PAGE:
Coffee prices have started the year on an upward trend after a devastating 2019 that saw earnings plunge to a historic low.
The price of the commodity has steadily risen at the Nairobi Coffee Exchange auction, with the country’s top-grade coffee – Kenya AA – selling at $310 (Sh31,000) per 50kg bag during Monday’s auction.
This translated to about Sh620 per kilo and is a 26 per cent increase compared to $229 (Sh22,900) for the same quantity in December and $304 (Sh30,400) last month.
When other grades are considered, the average price of coffee sold at the auction was $209.71 (Sh20,900) per 50kg bag. This is up from $177 (Sh17,700) in January and $150 (Sh15,000) in December.
The Nairobi Coffee Exchange has attributed the rise in prices to quality coffee in the market, as well as high demand from buyers.
Despite the recent surge in prices, players are still wary that the industry has not shaken off market risks, especially those associated with climate change.
The unpredictability of the weather, which has significantly affected the production and quality of coffee in the country, is just one of the many challenges that the industry has had to deal with in recent years.
Others are governance issues, the creeping of real estate into coffee growing areas and the high cost of inputs. Chief Economist at International Coffee Organisation (ICO) Denis Seudieu said these factors, as well as increasing competition to coffee from other beverages like tea, cocoa and other soft drinks, paint a not so rosy picture for farmers.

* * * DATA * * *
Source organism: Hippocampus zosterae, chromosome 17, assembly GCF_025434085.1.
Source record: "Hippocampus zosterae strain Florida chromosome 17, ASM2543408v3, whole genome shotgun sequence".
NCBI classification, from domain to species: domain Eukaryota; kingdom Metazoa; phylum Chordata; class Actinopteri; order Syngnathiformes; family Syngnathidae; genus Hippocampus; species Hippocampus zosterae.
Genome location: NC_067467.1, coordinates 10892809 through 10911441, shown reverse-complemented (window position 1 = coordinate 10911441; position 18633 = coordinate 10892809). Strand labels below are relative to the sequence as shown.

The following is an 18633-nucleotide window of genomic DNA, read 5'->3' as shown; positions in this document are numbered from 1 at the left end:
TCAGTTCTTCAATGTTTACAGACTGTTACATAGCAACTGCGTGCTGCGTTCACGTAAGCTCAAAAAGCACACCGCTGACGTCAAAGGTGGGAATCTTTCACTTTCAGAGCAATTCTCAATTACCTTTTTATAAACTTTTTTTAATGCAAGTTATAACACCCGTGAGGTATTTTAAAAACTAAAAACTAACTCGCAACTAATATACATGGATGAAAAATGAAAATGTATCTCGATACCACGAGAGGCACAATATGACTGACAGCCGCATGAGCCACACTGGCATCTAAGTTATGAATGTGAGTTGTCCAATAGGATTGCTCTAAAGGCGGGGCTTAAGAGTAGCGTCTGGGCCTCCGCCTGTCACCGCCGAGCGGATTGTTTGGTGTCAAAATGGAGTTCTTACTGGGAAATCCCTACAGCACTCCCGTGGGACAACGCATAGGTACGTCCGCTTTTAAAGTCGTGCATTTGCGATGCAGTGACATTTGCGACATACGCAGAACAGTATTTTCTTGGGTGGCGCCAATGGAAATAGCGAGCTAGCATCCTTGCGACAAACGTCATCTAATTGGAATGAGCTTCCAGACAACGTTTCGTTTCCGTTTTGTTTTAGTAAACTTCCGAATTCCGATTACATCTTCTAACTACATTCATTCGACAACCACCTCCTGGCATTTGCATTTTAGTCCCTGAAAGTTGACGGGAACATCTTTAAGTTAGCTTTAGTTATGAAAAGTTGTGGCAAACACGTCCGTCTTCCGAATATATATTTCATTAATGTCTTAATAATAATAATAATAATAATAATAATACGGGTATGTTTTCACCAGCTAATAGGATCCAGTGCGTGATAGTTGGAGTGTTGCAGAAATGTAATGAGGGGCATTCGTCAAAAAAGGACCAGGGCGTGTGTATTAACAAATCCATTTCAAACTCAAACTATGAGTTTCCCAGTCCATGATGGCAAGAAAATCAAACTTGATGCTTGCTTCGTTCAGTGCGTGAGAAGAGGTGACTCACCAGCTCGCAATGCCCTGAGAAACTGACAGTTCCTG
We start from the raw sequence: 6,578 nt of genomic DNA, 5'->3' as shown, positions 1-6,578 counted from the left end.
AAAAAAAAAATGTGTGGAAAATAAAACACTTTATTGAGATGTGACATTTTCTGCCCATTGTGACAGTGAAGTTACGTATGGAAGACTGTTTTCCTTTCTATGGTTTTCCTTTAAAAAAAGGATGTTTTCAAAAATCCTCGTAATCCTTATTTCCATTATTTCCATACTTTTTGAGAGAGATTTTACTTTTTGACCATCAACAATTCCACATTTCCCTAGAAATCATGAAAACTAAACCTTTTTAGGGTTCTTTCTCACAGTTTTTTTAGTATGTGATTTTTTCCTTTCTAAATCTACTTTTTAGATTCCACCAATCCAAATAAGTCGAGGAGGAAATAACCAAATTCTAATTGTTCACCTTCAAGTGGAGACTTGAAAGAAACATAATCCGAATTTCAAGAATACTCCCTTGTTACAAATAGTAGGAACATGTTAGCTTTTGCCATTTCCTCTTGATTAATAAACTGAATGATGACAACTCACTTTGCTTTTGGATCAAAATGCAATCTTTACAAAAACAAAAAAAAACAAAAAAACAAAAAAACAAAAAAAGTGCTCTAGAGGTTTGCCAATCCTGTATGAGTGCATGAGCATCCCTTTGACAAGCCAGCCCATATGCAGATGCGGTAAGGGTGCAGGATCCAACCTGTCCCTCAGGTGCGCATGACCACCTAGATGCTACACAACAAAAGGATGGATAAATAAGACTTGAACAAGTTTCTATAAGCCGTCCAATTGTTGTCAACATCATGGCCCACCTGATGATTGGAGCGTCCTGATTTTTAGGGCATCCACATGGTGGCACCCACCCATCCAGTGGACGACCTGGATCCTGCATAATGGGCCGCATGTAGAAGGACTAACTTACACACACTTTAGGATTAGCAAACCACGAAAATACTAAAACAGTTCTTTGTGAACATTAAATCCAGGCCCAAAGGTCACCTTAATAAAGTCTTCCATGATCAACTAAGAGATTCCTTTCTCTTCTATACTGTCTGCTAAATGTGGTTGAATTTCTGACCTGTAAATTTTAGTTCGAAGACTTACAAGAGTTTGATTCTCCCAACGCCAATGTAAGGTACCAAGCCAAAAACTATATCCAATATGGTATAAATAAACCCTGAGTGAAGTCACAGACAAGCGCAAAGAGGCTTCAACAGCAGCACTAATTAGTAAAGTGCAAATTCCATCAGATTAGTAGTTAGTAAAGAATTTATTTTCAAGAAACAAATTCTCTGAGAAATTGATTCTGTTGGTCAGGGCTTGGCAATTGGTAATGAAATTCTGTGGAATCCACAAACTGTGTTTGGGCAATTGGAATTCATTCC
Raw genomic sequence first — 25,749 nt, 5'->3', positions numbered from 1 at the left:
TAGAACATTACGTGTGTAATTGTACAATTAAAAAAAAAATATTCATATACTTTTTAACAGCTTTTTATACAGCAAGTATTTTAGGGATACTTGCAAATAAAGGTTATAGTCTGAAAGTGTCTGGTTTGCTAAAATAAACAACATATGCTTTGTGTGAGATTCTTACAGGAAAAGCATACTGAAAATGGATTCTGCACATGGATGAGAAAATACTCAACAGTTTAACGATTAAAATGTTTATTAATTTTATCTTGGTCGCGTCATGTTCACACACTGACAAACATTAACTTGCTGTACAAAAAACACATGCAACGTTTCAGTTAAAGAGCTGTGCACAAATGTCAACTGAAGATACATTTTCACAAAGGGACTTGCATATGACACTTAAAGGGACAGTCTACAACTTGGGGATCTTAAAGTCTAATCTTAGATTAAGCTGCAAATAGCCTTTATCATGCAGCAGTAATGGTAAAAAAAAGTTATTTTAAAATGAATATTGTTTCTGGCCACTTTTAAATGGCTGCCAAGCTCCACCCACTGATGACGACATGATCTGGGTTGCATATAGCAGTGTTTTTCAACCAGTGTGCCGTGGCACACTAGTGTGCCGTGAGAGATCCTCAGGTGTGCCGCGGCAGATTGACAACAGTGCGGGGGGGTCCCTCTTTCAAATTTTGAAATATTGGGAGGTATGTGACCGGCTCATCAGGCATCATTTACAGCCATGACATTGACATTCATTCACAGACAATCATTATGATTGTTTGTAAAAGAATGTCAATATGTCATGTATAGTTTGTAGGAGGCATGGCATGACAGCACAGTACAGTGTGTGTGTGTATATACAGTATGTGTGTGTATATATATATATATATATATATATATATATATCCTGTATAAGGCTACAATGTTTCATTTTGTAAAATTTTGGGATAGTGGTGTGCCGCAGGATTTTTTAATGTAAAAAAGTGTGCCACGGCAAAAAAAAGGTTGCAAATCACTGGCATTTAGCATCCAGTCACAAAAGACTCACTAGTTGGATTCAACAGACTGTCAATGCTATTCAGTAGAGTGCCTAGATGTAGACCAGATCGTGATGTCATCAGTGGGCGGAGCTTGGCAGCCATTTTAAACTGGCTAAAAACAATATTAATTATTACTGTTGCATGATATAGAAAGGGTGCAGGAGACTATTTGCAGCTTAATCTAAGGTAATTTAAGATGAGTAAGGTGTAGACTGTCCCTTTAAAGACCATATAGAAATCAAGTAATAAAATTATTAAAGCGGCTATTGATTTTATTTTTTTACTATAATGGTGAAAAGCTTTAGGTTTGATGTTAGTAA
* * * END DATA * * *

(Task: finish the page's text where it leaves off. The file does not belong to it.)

“As the world coffee community, we fear that the downward trend of prices is likely to demoralise farmers and thus contribute to reduced production, even as the demand for the beans continues to grow at a healthy rate of two per cent annually,” Seudieu said earlier this week at the African Fine Coffee Conference and Exhibition currently taking place in Mombasa.
“Since 2016, the coffee market has experienced a continued downward trend and today prices are 30 per cent below the 10-year average.”
Agriculture Principal Secretary Hamadi Boga said the ministry had stepped up attempts to reverse the decline in coffee as an industry, including ongoing legal reforms as well as a Sh3 billion revolving fund that advances credit to farmers at low interest rates.
The PS speaking told the Fine Coffee Conference that while Kenya may have over time lost the global market share, there were still numerous opportunities. “In recognition of the importance of the sub-sector in the promotion of our overall development agenda… Kenya has initiated a number of institutional, legal and support-services interventions, which are intended to reverse the negative trends in the coffee industry and ensure sustainable coffee farming in the country,” he said.
“We have developed a comprehensive reform agenda to address challenges in the coffee sector, whose strategies include production and productivity - enhancing and domestic coffee consumption strategies. But more importantly is the youth agenda, which has a correlation with value addition and domestic coffee consumption.
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